Dave’s 3-Word Review:
OMG, just stop!
I like to see myself as a musical-appreciator. I do. I’ve seen a good fair share of musicals that I have enjoyed…more so than not. However, there is a guy in the musical industry that I just can’t stand, and his name is Stephen Sondheim. For instance, I hate Sweeney Todd: The Demon Barber of Fleet Street mostly for the songs that aren’t catchy, but instead repetitive and annoying. Into the Woods, on the other hand, takes all that and kind of brings it one step further by having a workable storyline and then completely destroying it halfway in. It’s hard to explain, so let’s first start with plot.
Alright, so this is the land of fairytales intertwined…sort of like in Shrek or more so like TV’s Once Upon a Time – and of course, it is filled with music. Now, the story is more or less focused on a baker (James Corden) and his wife (Emily Blunt) as they are dealing with infertility. That is, until a witch comes around, promising them a child if they obtain four objects for her…which they need to get in the woods.
The woods in question is basically an international highway where all the fairytales cross paths. Cinderella, Little Red Riding Hood, Rapunzel, Jack and the Beanstalk, etc. That part is really cool, and probably the best part of the film – how they were able to mix, mash, and weave all of these stories together was all sort of impressive. That being said, it’s also a flaw. As far as movies go, this was really jumbled storytelling from the get go. There were far too many characters to keep track of, and in my opinion, that distracted from the Baker’s story. He was clearly the main character because he was ultimately the glue that held the rest of the story and characters together…but because of a huge, never-ending cast…he was drowned out a bit. However, out of every flaw this film held, this was the most trivial.
Next comes the music. It’s a musical and music is unavoidable, that I get. However, it’s Sondheim. That means 90% of the film is filled with music, and not even great music at that. If none of the songs are sticking in my head; if I’m not singing or humming them later on throughout the day or week, I don’t think it did its job. In fact, the only feeling I got while listening to these songs was OH MY GOD, JUST STOP! – and I actually enjoy musicals! I can’t even begin to explain how annoyed I was with the music in this film…so you can understand my absolute rage when it overstays its welcome.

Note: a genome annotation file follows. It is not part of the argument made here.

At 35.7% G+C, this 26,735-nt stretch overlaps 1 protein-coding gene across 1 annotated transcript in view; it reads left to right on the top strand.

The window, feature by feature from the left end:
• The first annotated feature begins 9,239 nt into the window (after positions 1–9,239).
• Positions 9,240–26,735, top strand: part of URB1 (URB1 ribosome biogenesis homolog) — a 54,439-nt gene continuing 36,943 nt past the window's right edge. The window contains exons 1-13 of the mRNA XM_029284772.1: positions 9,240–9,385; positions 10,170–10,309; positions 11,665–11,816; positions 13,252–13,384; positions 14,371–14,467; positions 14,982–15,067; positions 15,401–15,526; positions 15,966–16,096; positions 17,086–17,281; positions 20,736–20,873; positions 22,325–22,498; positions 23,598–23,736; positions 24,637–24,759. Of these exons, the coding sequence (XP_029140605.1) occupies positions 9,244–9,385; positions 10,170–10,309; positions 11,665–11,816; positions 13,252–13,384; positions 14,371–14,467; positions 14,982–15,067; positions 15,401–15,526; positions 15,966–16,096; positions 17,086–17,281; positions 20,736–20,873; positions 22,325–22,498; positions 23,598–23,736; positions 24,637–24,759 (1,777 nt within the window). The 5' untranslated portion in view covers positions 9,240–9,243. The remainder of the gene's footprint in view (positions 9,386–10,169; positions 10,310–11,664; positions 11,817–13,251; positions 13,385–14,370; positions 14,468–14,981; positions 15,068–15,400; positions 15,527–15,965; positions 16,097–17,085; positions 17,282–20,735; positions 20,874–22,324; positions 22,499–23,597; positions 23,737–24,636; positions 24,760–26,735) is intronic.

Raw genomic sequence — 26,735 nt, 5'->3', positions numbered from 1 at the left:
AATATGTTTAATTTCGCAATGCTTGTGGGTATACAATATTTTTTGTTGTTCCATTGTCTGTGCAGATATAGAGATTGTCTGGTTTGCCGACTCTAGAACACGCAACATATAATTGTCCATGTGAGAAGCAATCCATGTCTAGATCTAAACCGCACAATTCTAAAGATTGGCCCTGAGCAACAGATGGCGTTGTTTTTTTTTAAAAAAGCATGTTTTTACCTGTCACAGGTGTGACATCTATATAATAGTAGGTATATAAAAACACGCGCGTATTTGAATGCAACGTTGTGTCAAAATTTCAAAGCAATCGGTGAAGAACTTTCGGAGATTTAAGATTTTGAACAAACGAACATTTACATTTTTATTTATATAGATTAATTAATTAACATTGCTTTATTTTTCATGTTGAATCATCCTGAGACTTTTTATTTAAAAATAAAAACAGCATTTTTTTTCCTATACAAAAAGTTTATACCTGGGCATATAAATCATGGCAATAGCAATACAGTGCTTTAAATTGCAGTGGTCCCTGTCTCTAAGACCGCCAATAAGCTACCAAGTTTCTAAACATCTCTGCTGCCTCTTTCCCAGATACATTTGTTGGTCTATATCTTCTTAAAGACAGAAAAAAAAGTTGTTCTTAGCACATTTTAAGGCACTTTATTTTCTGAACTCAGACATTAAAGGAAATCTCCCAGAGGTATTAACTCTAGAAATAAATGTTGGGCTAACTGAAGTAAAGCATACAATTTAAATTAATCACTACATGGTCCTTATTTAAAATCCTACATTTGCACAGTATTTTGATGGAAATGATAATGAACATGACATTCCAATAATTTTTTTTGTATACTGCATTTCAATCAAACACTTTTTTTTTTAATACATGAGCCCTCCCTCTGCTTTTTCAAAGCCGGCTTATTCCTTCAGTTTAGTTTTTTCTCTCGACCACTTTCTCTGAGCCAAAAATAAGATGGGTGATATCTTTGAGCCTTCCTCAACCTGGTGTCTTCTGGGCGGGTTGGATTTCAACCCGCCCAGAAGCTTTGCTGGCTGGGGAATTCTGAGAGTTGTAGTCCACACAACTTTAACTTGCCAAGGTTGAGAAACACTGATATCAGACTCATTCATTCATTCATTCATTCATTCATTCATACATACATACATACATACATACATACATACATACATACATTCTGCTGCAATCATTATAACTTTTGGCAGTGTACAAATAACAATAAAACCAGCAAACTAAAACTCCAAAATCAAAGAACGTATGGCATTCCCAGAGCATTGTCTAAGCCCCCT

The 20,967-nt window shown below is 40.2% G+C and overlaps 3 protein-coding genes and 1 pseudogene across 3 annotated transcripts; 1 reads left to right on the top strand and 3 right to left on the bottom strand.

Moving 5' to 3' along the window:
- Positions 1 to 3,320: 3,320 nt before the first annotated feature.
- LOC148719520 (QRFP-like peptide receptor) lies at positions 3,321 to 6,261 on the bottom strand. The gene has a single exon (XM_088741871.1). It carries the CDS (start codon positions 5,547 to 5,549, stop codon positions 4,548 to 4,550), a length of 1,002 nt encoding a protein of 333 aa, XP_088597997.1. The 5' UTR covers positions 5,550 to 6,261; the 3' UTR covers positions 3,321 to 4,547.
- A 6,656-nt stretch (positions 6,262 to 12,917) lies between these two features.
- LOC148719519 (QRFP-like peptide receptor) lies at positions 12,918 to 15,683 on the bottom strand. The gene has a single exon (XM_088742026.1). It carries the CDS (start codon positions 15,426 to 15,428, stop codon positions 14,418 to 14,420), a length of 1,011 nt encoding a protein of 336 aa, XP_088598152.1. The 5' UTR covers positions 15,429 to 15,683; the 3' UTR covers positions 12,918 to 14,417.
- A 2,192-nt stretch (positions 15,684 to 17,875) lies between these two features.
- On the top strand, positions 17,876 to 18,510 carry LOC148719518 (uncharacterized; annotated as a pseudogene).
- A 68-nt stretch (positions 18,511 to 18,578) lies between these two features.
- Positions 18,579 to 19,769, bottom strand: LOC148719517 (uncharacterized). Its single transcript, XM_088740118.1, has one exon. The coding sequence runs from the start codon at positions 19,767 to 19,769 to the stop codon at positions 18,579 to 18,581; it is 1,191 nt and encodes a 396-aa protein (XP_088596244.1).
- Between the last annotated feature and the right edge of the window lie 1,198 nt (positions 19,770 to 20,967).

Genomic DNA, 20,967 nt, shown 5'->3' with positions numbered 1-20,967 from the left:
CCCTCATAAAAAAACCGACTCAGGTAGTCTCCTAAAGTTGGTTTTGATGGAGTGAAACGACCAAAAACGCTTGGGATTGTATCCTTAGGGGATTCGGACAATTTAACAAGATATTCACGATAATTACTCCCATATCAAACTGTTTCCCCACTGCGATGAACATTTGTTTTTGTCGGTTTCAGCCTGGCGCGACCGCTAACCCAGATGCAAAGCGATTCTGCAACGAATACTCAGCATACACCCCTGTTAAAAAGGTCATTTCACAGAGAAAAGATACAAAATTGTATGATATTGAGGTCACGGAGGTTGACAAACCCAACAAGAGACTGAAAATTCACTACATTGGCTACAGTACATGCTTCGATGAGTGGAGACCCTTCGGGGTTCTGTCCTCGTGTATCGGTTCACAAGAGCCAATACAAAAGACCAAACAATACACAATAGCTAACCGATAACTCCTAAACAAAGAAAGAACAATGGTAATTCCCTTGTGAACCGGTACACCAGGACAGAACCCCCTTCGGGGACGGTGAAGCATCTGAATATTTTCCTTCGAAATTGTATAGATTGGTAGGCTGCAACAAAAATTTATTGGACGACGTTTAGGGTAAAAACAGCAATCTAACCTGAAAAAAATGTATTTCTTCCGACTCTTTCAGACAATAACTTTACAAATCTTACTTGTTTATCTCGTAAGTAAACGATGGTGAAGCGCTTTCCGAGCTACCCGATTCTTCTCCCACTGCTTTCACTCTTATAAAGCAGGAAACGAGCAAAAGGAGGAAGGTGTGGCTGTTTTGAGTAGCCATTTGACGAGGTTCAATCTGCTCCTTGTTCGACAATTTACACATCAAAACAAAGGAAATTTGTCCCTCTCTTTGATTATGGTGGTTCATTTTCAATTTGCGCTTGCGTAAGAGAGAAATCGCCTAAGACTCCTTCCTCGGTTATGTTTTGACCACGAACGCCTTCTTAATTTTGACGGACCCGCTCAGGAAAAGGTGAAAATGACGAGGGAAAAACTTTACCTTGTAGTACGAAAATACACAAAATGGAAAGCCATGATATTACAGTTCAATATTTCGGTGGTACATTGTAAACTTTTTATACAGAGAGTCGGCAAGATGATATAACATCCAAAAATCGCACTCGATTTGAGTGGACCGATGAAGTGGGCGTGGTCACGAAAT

This is without the doubt the biggest flaw Into the Woods has: everything the plot sets up in the beginning – through all the characters, elements, and goals – ends exactly at 1 hour 15 minutes. After that, we’re given another hour or so of bad ideas and horrible writing. The events that follow in this film do not add to the plot, but instead subtract! It destroys everything the film had already set up for itself – making us question why we watched it in the first place. Include really annoying music that never ends and you have a film that’s just plain bad. Maybe it works in the Broadway play in which it’s based, but not here. Not here at all.
That’s not to say that people here didn’t do a good job. They did. There were talented singers and actors alike, and beyond that – there are some really nice set designs and overall visual imagery. Plus, somewhere deep down lies a very interesting and smart idea as far as combining beloved fairytale characters together goes. At the same time, I’d much rather just watch an episode of Once Upon a Time, because that’s a TV show – and doesn’t restrict itself to a certain time limit…plus there’s no singing. This was like taking 10 seasons of that TV show and mashing it up all together – and THEN adding a bunch of music that sounds like it was put together on one drunken and lonely night.
Everything else. The music was torture, the pacing is jacked, and the writing makes no sense because it singlehandedly destroys what was actually good about the movie (see above). In short, this movie makes me mad.
Johnny Depp, no one is going to believe you’re a wolf.